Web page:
The key to fighting allergies might be stuffed in your pocket or purse

Mountain cedar season arrives early.

With mountain cedar having reared its head earlier than its expected mid-December arrival, some may be scrambling to find the best ways to manage the effects of the dreaded tree pollen.

According to Edward Brooks, MD, a UT Health San Antonio allergy and immunology specialist, the best non-medical defense could be crumbled in a jacket pocket or purse — a mask.

“This is an old trick we would tell people who are grass allergic: to wear a mask while mowing the lawn,” he said. “If you know what you are allergic to and know it’s that season, you should wear a mask outside.”

While indoors, Brooks recommends washing hands and rinsing faces to remove the pollen immediately. And showering in the evening keeps the pollen off your bedding, he said.

The early appearance of mountain cedar or the pollen from Ashe juniper trees may have surprised some, but Robert Edmonson, a biologist with the Texas A&M Forest Service, said sunny skies and low humidity are ideal conditions to trigger the production of pollen.

“You’ll notice that folks suffer the most on sunny days with low humidity and the least when it’s misty and cloudy, because water takes pollen out of the air,” he said.

Edmonson said the years of extreme weather, such as drought and cold, won’t stop the trees from releasing the pollen. Both types of weather conditions lead to trees entering survival mode.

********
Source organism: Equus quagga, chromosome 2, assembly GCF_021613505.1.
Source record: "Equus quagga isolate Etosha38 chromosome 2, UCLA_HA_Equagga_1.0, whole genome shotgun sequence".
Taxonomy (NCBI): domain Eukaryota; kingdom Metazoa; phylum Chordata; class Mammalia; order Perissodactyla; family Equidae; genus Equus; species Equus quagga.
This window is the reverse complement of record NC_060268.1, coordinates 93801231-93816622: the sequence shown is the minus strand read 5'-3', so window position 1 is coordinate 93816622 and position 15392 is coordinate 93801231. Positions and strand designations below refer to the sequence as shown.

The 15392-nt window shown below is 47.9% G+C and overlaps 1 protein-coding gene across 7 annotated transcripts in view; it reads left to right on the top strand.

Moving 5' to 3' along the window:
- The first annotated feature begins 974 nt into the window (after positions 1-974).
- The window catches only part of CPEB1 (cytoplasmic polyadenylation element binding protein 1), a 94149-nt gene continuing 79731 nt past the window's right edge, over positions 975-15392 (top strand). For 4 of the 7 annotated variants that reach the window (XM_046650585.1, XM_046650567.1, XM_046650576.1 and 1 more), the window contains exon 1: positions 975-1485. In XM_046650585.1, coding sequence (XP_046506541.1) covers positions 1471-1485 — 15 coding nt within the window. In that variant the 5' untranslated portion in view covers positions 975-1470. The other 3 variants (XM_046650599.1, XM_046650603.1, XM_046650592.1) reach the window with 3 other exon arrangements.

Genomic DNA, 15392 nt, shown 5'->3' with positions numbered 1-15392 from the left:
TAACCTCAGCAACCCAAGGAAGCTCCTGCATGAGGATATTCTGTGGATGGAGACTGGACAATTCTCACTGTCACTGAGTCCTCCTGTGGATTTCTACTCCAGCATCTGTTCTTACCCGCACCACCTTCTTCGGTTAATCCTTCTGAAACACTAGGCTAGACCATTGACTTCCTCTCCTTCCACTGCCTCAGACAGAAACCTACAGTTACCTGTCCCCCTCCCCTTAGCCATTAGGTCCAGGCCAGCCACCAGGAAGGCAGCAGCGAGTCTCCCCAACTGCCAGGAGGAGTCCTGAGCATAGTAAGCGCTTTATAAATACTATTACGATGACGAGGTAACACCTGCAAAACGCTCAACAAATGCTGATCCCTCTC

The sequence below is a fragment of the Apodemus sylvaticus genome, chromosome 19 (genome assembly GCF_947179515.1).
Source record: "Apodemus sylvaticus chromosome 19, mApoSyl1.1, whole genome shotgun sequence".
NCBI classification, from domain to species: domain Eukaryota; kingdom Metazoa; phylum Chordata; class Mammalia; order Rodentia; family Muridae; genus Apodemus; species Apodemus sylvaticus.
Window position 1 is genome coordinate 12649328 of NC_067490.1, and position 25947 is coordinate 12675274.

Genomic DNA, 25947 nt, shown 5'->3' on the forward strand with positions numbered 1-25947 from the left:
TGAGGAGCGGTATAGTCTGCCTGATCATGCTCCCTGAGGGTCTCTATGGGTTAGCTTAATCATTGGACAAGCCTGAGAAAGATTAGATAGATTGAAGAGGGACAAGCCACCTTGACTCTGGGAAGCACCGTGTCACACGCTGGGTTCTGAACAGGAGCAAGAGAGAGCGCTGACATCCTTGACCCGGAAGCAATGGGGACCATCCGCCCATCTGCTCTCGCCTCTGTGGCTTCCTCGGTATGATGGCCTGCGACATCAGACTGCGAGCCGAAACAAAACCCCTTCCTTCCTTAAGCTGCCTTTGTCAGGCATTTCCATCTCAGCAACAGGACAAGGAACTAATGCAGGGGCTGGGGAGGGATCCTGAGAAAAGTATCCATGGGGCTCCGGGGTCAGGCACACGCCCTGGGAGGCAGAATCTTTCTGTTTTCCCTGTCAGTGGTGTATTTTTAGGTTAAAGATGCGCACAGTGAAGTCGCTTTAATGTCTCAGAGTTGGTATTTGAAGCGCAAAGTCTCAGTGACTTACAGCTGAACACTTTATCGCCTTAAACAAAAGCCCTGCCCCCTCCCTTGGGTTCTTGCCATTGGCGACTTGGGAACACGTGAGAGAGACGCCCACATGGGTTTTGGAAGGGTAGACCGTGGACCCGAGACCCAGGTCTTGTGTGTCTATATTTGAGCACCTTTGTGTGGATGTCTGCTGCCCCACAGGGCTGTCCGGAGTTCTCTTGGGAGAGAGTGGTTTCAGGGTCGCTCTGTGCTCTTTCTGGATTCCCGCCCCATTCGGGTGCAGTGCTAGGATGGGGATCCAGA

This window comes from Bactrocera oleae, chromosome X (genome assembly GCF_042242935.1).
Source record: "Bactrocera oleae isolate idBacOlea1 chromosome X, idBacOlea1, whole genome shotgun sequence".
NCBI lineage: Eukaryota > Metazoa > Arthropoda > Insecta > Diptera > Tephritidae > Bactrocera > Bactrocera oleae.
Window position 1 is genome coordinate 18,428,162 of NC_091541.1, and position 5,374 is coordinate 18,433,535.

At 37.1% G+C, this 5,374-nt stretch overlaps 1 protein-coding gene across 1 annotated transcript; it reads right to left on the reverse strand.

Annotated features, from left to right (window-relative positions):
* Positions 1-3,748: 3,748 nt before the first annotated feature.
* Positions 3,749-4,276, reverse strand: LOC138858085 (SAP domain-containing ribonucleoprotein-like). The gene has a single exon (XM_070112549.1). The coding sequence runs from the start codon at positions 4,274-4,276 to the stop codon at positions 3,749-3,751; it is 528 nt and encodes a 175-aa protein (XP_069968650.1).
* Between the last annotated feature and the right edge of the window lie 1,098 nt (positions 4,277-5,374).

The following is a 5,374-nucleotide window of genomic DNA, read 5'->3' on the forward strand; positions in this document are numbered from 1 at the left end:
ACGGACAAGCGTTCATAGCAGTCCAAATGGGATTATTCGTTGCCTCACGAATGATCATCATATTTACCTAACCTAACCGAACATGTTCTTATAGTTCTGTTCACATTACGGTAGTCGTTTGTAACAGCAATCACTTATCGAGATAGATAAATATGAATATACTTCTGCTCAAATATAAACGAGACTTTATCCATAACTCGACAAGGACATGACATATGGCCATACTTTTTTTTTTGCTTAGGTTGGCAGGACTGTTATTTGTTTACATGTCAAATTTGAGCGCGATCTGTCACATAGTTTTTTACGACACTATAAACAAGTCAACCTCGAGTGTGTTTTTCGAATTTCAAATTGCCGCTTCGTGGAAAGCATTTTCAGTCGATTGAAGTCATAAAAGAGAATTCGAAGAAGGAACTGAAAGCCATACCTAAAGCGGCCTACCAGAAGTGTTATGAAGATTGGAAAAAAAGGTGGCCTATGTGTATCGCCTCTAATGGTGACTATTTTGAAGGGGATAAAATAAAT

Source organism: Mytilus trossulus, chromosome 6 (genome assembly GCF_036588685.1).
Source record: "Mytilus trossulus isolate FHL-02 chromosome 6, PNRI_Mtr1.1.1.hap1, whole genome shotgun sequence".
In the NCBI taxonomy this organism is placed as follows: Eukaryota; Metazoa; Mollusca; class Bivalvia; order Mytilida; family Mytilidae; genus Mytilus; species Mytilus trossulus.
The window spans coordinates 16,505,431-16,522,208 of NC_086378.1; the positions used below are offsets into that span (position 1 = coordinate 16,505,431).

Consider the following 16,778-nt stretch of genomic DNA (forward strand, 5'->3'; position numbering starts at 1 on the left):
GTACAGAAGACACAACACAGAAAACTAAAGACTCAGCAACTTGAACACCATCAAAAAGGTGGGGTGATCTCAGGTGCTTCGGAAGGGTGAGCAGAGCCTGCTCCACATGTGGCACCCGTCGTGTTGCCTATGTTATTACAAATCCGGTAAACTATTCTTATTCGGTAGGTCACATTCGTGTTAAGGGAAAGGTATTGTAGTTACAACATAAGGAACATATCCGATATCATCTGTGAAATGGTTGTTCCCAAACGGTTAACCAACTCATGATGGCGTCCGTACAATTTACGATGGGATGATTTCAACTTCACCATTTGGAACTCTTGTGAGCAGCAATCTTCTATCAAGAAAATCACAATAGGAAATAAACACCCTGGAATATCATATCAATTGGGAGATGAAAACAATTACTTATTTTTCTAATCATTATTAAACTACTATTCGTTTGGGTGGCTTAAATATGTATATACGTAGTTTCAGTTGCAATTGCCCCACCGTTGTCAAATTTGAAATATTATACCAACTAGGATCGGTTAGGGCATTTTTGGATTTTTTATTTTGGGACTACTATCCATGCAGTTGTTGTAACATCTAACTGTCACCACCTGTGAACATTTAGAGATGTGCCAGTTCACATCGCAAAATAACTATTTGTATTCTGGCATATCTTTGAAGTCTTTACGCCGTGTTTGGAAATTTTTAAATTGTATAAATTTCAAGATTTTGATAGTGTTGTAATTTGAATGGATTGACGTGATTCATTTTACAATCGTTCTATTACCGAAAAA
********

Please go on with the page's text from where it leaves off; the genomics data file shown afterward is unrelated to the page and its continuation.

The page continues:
“I’ve noticed that when trees get stressed like it’s their last day on planet Earth, they work to get their genetic material out there,” he said. “That’s what’s happening; the male cedar trees are releasing their DNA, hoping it finds a receptive female to make a fleshy cone and make a new tree.”

Edmonson said that while several conditions determine whether it will be a heavy mountain cedar year, tree colors are an easily recognizable predictor.

“If you are driving around and see lots and lots of orange on the cedar trees, that means there are a lot of pollen cones out there,” he said. “Male juniper pollen cones turn orange when they are ready to mature.”

According to the Asthma and Allergy Foundation of America’s 2023 Allergy Capitals report of the most challenging places to live with allergies, San Antonio ranked 37th across the nation, while the city’s largest in-state counterparts, Dallas and Houston, ranked second and 12th, respectively. Rankings are based on spring and fall pollen scores, over-the-counter medicine use and availability of board-certified allergists and immunologists.

Itchy eyes, runny noses and hoarse voices are the body’s immune system response to tree and grass pollens prevalent during the year. Brooks said several medicinal and non-medicinal treatments could help manage symptoms, such as saline rinses, hand washing, neti pots and over-the-counter medications. When using nasal sprays, he recommends his patients use saline rinses first and then blow their nose to remove excess mucus before using the spray.

When patients are experiencing severe symptoms, he recommends using nasal sprays with steroids three to four times a day, contrary to the U.S. Food and Drug Administration’s recommended twice-daily dose.

“Part of it is you don’t get it in there because you’re snotty. You squirt it in there, blow your nose, and it’s gone. The FDA doesn’t take that into account. It’s just not enough steroids. If you are severe, you need more,” he said.

Brooks said one natural way to defend against developing allergies could start in the first two to three years of a child’s life.

“The best thing for a child is to get them outside, roll them in the dirt and expose them to a rich microbiome. One of the consistent findings is that people with allergies have a less diverse microbiome. So, dirty is good,” he said.




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